3. Do you personalize ceremonies?
Every ceremony is custom and unique. I love hearing couples’ love stories; who they are, how they met, when they ‘knew’ they were in love, etc. The more time I spend with a couple (whether via Skype, Facetime, phone, email, or over pints), the more personalized we are able to craft the ceremony. The ceremony is a really special and intimate part of the wedding and choosing the right person to lead you through the vows and “I do’s” and pronouncing you husband and wife and all of that good stuff is a really important decision. The officiant really helps set the tone & atmosphere of the ceremony, and so it’s important you’re able to make that connection with them.
As an ordained Christian minister, I am available to officiate faith-based weddings. Roughly ten percent of the weddings I officiate are faith-based and the other ninety percent are either completely civil or some kind of hybrid of faith-civil ceremony.
4. What is the most frequent question you are asked?
The most frequent question, by far, is around “how to write wedding vows?” The vows are the most intimate part of the ceremony and the more I can step away from the vow process and let each couple lean into the vow exchange, the better. The best vows are always the ones written by the couple and, though it can seem overwhelming at first, it is not difficult to do. In fact, everyone already knows their vows deep down inside…..they just have to find the time and space to thoughtfully reflect on how they want to say it. Coaching couples through the vow writing process is one my favourite parts of my role as wedding officiant!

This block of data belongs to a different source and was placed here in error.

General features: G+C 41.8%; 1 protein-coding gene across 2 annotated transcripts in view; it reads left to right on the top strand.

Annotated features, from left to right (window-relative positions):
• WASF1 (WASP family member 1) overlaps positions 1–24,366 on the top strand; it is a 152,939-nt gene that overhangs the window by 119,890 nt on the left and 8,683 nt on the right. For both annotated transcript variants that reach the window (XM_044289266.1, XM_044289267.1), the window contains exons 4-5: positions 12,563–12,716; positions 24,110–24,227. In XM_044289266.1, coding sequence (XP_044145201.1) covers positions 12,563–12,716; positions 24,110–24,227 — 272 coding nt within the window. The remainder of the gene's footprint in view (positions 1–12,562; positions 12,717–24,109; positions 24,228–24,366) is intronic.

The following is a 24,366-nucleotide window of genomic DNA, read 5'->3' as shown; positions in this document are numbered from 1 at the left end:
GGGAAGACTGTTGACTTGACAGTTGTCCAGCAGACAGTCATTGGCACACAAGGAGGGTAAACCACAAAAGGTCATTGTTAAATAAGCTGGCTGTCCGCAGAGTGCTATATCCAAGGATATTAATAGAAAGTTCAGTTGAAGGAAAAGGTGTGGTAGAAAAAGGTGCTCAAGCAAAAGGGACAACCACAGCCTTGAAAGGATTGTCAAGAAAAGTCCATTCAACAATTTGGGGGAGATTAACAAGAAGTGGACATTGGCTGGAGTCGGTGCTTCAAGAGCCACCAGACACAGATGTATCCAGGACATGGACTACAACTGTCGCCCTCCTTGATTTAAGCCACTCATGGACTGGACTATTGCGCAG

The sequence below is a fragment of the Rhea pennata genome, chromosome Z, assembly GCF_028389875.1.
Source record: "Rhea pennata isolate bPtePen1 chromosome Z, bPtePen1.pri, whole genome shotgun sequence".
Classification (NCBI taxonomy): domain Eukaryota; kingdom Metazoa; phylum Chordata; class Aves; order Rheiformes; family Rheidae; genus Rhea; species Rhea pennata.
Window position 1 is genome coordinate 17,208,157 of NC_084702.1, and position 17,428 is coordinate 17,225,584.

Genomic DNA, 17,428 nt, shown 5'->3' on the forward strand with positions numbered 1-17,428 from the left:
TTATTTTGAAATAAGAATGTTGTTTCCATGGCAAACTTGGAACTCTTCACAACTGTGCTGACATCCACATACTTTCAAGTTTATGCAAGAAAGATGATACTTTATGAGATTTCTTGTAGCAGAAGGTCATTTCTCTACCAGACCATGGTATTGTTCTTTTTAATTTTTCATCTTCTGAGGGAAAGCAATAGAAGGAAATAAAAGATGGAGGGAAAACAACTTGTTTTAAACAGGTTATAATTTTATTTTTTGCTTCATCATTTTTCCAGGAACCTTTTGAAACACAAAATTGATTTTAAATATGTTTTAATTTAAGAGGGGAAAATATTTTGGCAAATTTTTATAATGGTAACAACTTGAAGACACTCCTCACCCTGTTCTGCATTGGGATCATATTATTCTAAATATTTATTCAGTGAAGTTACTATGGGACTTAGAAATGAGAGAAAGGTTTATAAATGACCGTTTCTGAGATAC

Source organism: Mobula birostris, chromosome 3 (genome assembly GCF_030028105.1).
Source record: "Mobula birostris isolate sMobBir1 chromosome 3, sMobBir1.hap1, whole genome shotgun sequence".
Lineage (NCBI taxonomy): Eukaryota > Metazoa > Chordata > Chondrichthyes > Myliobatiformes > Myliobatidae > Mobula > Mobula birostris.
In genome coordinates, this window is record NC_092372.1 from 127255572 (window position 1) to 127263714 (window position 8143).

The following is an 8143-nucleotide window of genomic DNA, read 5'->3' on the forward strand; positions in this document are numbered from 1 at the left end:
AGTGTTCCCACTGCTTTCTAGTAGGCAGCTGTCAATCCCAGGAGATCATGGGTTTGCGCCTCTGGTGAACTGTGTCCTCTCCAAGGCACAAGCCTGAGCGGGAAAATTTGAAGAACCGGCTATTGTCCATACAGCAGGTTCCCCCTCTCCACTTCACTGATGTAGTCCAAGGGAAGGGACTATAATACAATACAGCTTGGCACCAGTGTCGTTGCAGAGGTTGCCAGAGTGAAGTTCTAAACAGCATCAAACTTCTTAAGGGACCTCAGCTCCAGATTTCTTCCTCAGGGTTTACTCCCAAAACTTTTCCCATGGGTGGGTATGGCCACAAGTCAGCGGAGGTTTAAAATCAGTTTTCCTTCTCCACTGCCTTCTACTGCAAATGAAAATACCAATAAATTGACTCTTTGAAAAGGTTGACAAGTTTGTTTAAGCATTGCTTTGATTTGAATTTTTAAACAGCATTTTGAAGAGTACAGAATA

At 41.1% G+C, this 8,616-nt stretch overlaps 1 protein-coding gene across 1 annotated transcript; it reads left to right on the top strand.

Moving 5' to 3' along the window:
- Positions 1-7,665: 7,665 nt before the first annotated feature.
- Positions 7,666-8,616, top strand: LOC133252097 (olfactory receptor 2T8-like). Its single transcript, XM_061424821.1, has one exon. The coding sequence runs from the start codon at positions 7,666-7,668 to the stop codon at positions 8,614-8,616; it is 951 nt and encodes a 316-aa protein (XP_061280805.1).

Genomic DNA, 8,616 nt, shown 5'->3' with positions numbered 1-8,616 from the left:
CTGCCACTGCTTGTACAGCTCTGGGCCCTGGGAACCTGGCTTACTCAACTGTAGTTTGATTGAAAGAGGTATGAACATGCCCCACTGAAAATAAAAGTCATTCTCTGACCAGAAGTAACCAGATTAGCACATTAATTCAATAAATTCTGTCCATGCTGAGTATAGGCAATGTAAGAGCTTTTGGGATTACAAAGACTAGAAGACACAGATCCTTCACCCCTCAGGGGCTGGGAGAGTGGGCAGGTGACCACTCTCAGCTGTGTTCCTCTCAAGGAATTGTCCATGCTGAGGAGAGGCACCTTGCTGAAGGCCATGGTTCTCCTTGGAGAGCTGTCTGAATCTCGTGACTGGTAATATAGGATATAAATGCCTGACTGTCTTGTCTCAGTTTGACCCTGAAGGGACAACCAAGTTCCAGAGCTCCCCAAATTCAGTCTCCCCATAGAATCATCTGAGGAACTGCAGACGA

5. What is the most unusual question you have been asked?
No questions stand out as particularly unusual as I always expect that each couple is unique and their stories and questions are equally unique. That said, I love when couples start a sentence with, “We have this crazy idea and we’re wondering if….” and then they go on to tell me their idea for their wedding. This sentence, and ones like it, usually result in some pretty memorable weddings!
6. Is there anything in particular you would like couples to know?The wedding ceremony, though sometimes seen as a simple formality to the rest of the party, often surprises couples with how meaningful (and emotional) it is. Your wedding day is a milestone, a marker, something meaningful that should be remembered for years to come and it is worthwhile to spend some real time thinking through the different pieces of ceremony. No ceremony should be a cookie-cutter template because each love story is different and unique. An experienced and professional wedding officiant will provide so much more than a template: they’ll help you celebrate, they’ll invite your friends and family into the celebration, and they’ll provide a wedding or elopement ceremony that is crafted around your love story and who you are.
Enjoy our gallery of some of Tracy’s and Jeremy’s ceremonies! Click on an image to enlarge. At the end of the gallery you will find the Province of British Columbia government link to search for officiants, and the link to Jeremy Postal’s Whistler Wedding Pastor website.
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Getting married in the Province of British Columbia weblink here
Jeremy Postal’s web link here